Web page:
Guided by influential conservatives, President-elect Donald Trump said Wednesday that he will nominate a Supreme Court justice within the first two weeks of taking office on Jan. 20, but his candidate could still easily miss what remains of the high court’s current term.
The term that began last October wraps up final oral arguments in April; last year, the final case was heard April 27. It took an average of 78 days between nomination and confirmation for the last three successful Supreme Court nominees, a timeline that if followed again could theoretically get Trump’s pick onto the court in time for the final few cases.
Some Senate Democrats, though, are still chafing at Republicans’ refusal to hold a hearing all year for Judge Merrick Garland, nominated by President Barack Obama last March to replace the late Justice Antonin Scalia, and some parliamentary slow-walking is possible in addition to the standard vetting.
“I assume the Senate will at least go through due diligence, usually two or three months,” said Doug Laycock, a law professor at the University of Virginia, adding that it might be likely that Trump’s pick will not be seated in time to participate this year.
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Foreshadowing the upcoming fight that could drag on for a while, Senate Minority Leader Charles Schumer of New York told reporters recently that “if they're out of the mainstream we'll oppose them tooth and nail.” The first obstacle will be the Senate Judiciary Committee, whose senior Democrat, California’s Sen. Dianne Feinstein, has already made clear she hasn’t forgotten Merrick Garland.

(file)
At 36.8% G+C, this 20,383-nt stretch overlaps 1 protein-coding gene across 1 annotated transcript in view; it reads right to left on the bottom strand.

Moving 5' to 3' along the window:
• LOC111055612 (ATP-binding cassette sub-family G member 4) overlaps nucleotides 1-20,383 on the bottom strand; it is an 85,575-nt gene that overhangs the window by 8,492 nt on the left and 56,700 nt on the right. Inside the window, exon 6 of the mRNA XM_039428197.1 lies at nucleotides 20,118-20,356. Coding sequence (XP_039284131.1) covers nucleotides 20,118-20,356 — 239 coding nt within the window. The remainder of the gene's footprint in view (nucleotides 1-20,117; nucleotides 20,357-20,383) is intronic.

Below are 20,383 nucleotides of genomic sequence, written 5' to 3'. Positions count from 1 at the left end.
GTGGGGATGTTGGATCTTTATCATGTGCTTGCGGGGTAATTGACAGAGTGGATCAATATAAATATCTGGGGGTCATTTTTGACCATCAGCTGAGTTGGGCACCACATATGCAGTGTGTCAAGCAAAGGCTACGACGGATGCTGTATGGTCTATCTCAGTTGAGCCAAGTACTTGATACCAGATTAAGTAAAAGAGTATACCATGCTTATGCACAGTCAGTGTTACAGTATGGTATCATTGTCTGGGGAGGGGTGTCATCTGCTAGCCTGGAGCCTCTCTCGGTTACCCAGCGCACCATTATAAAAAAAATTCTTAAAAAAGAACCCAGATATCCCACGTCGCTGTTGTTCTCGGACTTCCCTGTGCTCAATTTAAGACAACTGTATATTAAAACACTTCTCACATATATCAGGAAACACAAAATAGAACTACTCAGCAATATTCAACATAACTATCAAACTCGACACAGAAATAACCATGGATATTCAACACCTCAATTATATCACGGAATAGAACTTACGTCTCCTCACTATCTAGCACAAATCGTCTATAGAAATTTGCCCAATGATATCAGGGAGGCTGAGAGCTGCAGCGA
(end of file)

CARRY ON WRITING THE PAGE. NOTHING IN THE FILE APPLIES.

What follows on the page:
“After the unprecedented and disrespectful treatment of Merrick Garland ‑ a moderate judge who should have been quickly confirmed ‑ the committee will pay very close attention to proposed nominees to ensure the fundamental constitutional rights of Americans are protected,” Feinstein said.
At his news conference Wednesday, Trump said he will be “making the decision on who we will put up...probably within two weeks of the 20th.” He has already met with several candidates from his initial list of 21 possible nominees that he released during the presidential campaign.
His presumed shortlist is comprised of mostly federal appellate court judges including Judge William Pryor, Diane Sykes, Steven Colloton, Neil Gorsuch, Raymond Kethledge and Thomas Hardiman. Some, like the 54-year-old Pryor, would be sure to incite particularly strong Democratic resistance over some of his past statements, such as his claim that the Roe v. Wade decision upholding abortion rights was the “worst abomination in the history of constitutional law.”
Trump has said he would nominate a conservative who opposes abortion rights and supports gun rights and allowing businesses who oppose birth control on religious grounds to not offer coverage to their employees. Some Republicans have questioned his conservative credentials, but Trump said the Federalist Society’s Leo Leonard and Heritage Foundation President Jim DeMint, a former South Carolina senator, had been helping with potential names.
Scalia’s replacement would tip the balance of power of the nation's highest court, which now consists of four conservatives and four liberals. Conservative Justice Anthony Kennedy sometimes joins with the liberals on high-profile issues, including gay rights and the death penalty.